Borderline

Written by Thomas Büsch on . Posted in Little Earthquake, The Passenger

This post has been updated. Roee was released at around 4 a.m. local time.

I am writing this from a Turkish police center in Ceylanpinar. Located in eastern Turkey along the border with Syria, it is in Urfa province and it’s population is mostly ethnic Kurdish.

My television crew and I were filming along the border about the Kurdish divide and Turkish fears in Ankara about a power vacuum in northern Syria.

Two secret police spotted us filming from a rooftop the Syrian town – in full Kurdish control, meaning no Syrian troops or rebel fighters in sight.

It is unclear to me if we will be just detained and then let go, or actually arrested. (I would imagine the latter would be preposterous because we didn’t really do anything, and also because today the U.S. Secretary of State Hillary Clinton is visiting in Istanbul and meeting with the country’s top leaders. It would be rather untimely to have Turkish police arrest an American journalist trying to cover from Turkish soil the conflict in neighboring Syria. Especially just as Washington pledges $5.5 million in “non-lethal aide” to help the rebels win their war against Syrian President Bashar Assad, a cause which aligns with Turkish interests.)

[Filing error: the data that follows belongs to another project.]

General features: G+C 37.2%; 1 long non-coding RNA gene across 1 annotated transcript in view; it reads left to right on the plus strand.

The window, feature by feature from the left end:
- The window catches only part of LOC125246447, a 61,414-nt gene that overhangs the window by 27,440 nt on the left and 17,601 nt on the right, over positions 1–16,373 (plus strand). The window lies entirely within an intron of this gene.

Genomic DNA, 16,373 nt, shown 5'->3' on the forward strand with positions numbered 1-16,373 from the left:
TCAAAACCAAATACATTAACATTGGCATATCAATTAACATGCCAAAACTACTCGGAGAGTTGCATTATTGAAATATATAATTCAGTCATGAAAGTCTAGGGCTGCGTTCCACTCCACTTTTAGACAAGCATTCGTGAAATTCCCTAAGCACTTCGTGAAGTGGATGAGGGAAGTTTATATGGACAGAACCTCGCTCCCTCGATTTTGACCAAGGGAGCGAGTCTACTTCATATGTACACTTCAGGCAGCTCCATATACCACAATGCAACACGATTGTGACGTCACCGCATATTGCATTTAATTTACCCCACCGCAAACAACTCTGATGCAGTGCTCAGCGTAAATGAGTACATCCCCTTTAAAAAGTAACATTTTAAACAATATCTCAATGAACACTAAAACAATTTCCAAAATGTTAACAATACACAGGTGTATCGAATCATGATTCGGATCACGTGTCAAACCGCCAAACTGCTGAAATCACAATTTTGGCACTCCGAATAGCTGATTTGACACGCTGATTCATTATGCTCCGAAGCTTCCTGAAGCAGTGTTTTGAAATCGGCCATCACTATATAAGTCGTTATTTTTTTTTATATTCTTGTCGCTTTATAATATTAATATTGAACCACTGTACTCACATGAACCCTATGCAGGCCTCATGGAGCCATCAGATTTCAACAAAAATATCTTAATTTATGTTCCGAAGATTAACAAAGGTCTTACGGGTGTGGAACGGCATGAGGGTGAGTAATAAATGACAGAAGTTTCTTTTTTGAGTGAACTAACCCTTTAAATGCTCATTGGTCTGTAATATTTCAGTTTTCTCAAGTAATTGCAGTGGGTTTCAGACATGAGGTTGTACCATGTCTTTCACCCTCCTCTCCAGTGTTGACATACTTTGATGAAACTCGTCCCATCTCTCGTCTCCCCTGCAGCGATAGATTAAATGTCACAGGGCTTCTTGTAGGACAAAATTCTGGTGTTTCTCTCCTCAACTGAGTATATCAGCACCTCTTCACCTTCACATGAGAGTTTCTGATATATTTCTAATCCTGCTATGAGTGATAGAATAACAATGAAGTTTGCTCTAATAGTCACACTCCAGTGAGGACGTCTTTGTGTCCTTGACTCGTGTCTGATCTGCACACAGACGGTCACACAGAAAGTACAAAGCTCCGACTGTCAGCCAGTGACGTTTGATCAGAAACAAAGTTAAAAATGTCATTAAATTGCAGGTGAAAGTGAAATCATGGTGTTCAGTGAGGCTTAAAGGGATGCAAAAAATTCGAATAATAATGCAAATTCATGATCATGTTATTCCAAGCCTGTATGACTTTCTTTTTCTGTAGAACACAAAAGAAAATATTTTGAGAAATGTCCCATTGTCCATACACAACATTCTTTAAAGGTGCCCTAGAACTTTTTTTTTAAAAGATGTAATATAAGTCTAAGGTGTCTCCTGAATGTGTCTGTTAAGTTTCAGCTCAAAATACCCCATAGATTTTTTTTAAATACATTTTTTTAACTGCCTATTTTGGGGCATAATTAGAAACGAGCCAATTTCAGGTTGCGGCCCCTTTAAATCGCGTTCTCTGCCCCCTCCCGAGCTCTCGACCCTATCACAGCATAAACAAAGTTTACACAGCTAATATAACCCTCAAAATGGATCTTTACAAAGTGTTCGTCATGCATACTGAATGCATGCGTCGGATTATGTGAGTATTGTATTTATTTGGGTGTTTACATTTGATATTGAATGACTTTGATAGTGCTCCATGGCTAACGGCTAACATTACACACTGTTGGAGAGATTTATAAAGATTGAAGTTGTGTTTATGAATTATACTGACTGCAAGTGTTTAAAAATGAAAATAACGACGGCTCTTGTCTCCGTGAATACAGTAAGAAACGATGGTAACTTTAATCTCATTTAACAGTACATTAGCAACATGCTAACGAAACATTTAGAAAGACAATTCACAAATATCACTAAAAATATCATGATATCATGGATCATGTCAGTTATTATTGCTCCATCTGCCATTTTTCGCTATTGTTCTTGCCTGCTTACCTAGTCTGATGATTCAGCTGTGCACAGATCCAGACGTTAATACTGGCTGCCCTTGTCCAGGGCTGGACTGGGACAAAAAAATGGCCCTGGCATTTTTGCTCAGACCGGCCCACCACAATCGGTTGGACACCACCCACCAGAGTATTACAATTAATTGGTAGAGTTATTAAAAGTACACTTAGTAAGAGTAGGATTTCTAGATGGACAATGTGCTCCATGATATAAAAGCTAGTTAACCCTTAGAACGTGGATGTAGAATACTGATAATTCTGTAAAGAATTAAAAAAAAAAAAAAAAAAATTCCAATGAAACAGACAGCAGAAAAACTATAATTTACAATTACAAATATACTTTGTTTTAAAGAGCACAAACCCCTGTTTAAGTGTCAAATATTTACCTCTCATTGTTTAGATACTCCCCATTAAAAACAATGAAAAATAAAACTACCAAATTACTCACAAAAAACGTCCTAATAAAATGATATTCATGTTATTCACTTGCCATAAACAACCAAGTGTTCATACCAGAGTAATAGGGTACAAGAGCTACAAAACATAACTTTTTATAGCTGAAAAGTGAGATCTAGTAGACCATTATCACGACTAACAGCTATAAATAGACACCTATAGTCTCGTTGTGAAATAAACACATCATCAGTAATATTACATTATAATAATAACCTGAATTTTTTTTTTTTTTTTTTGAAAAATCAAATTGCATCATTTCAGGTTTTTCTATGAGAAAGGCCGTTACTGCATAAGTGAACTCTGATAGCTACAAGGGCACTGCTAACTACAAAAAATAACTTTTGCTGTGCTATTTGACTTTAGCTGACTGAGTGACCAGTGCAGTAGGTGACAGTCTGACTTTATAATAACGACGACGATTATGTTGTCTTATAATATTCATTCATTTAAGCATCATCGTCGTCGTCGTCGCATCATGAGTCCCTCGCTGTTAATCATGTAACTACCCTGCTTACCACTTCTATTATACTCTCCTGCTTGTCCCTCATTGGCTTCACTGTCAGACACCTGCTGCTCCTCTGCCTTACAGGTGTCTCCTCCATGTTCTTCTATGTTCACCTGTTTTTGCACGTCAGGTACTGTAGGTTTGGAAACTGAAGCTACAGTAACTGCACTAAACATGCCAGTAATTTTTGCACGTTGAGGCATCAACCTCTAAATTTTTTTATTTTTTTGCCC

I guess it can’t be all that bad, since the police are letting me write this post on my iPhone while they try to figure out why I also have an Israeli passport. And while my detention is annoying, if for no other reason than losing valuable filming daylight, it does highlight Turkish edginess in this part of the country. Ankara fears that Kurds in eastern Turkey may be emboldened by chaos in northern Syria, political autonomy for Kurds in northern Iraq, and anti-Turkey sentiment – backed by Tehran, in northwest Iran. These are all ethnically Kurdish areas which separatists envision as a future, united state.

In recent weeks, Turkish troops killed more than one hundred Kurdish fighters in eastern Turkey, who they argued are being armed and backed by Kurdish terrorists across the border in Iraq. No doubt the offensive was also meant to send a message to Kurds in northern Syria to think twice before exciting their brethren across the border.

Oh, time to go back in to the Police Chief’s office.

Ceylanpinar August 11, 2012

Read the full report of Roee Ruttenberg

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